Study sites were selected by establishing a comprehensive priority that considers land purchase ratios and non-point source pollutant loads. In order to identify the areas with high nonpoint pollution loads and high land purchase ratio, the scoreboard was made by Table 2. For example, from the 1st to the 5th watersheds in the land purchase ratio within Nakdong river basin are 10 points. The simulation results of non-point source pollutant loads of each watersheds presented in previous studies [11] and the rankings of land purchase ratios were applied with point scoring standards as shown in Table 2, in order to establish the rankings regarding the priority of areas to be designated as buffer zones. The land purchase ratio was calculated by the ratio of purchasing land area to watershed area through Arc-View Geological Information system.
The results of applying the scoring standards, as shown in Table 3, indicated that the Namgang dam watershed No. Reach 11 had the highest scores, followed by the Imha dam Reach 10 watershed. Three areas were tied as having the third highest scores, 4 areas were tied as having the 6th highest scores, and 6 areas were tied as having the 10th highest scores. Namgang dam Reach 11 and Imha dam Reach 10 watersheds, which had the highest ranks, were selected to be designated as buffer zones. Considering that the third ranking areas were mostly mountain areas that were difficult to assess changes in water quality, Reach 136, an area in the main river, was additionally selected rather than an area that was upstream from the dam. The 3 selected watersheds including Reach 11 of the Namgang dam watershed, Reach 10 of the Imha dam watershed, and Reach 136 of the main river were applied to the HSPF model to simulate the water quality according to the creation of buffer zones. Before land use conversion, annual averages of BOD values of Namgang dam Reach 11, Imha dam Reach 10 and Reach 136 were 0.859 mg/L, 1.383 mg/L and 0.358 mg/L based on the results of previous research [12].
An area of 1.25 km2 of the main river Reach 136 was purchased of a total area of 299.65 km2; an area of 0.75 km2 was purchased of a total 71.72 km2 area of the Namgang dam Reach 10; and a 1.09 km2 area was purchased of the total 77.79 km2 area of the Imha dam Reach 10. However, in terms of the ratio of the watershed area to the designated buffer strips, the Imha dam Reach 10 watershed was found to have the highest ratio of 1.4%, as Reach 136 of the main river and the Namgang dam Reach 11 had a ratio of 0.42% and a ratio of 1.05%, respectively.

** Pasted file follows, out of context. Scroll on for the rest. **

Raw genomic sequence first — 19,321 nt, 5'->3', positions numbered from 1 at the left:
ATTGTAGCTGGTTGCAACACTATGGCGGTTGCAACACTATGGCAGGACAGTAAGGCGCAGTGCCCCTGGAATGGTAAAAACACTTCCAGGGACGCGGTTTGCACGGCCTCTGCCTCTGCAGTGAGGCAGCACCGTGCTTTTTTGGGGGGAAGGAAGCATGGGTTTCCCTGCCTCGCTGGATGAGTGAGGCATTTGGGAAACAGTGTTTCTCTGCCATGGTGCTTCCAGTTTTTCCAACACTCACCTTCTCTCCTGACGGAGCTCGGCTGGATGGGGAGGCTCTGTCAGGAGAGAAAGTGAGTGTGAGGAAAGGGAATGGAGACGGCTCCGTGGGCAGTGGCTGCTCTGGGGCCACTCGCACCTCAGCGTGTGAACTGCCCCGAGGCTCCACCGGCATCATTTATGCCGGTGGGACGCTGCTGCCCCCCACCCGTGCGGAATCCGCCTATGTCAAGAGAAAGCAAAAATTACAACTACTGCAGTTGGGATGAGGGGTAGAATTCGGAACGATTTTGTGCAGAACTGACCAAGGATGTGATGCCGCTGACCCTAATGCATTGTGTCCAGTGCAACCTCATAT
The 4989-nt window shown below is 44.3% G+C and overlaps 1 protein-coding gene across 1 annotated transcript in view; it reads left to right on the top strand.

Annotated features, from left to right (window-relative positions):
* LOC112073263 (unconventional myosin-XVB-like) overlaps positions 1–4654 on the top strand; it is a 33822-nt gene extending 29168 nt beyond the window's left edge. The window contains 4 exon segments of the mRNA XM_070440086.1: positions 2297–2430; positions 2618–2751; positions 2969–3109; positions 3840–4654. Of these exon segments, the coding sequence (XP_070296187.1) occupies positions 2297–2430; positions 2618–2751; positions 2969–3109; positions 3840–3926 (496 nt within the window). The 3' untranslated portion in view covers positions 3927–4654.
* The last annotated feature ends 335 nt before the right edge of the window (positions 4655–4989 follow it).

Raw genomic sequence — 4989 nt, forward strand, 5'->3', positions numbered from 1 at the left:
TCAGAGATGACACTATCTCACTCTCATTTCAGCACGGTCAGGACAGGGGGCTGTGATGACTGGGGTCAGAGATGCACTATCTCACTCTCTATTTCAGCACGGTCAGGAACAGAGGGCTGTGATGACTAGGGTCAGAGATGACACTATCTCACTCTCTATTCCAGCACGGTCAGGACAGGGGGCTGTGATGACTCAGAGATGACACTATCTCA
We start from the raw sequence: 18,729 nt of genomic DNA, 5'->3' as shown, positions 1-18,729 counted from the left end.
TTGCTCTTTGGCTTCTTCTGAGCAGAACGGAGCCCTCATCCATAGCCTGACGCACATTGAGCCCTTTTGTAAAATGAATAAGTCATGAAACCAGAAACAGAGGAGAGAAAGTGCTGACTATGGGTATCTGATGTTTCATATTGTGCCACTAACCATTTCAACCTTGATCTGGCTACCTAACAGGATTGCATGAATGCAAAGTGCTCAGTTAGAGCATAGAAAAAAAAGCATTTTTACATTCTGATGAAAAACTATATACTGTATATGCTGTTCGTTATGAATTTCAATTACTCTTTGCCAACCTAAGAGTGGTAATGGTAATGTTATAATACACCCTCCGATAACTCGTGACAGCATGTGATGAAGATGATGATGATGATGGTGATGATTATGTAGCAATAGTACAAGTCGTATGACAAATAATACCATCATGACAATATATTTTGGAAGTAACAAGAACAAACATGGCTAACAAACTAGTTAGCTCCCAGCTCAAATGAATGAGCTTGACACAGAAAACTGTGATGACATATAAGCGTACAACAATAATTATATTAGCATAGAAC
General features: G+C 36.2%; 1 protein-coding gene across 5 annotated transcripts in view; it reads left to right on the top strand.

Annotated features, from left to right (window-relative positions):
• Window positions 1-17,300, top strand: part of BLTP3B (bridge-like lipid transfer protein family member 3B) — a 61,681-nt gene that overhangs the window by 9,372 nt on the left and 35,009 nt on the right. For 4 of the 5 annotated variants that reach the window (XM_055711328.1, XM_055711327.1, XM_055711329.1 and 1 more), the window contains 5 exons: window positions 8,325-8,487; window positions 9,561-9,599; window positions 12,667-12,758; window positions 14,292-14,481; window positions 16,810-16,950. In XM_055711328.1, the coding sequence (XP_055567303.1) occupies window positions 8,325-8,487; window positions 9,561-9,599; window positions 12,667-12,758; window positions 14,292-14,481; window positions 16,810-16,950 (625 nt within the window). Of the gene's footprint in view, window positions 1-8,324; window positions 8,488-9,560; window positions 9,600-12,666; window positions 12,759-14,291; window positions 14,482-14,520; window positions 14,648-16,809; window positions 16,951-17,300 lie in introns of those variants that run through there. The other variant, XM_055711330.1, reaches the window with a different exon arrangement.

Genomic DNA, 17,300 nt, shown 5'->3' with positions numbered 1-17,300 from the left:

The landuse status of the three selected areas, of the Namgang dam Reach 11, the Imha dam Reach 10, and Reach 136 of the main river watershed, was shown in Table 4. Most of the watershed areas were mountains and rural farmland areas.
The existing purchased lands were assumed to have been formed as wetlands and forest lands among the five different land cover codes (Urban or Built-up land, Agricultural land, Forest land, Wetland, Water) of the HSPF model and each of the three areas was applied to the HSPF model.

3. Results and Discussion

3.1. Estimation of BOD Change According to the Buffer Strips Construction

Upon running the HSPF model by applying the two codes (wetland, forest land) among the five land cover codes of the HSPF model, the average annual BOD loads for both codes were found to be the same (Table 5). When buffer zones were designated as wetlands or forest lands, both cases were found to have the same average annual BOD loads that were generated from non-point source pollutants. These results indicated it would be possible to assume that non-point source pollutant sources in wetlands or forest lands have the same effect on water quality. In other words, the capacity to reduce non-point source pollutant loads can be regarded as being the same in both wetlands and forest lands.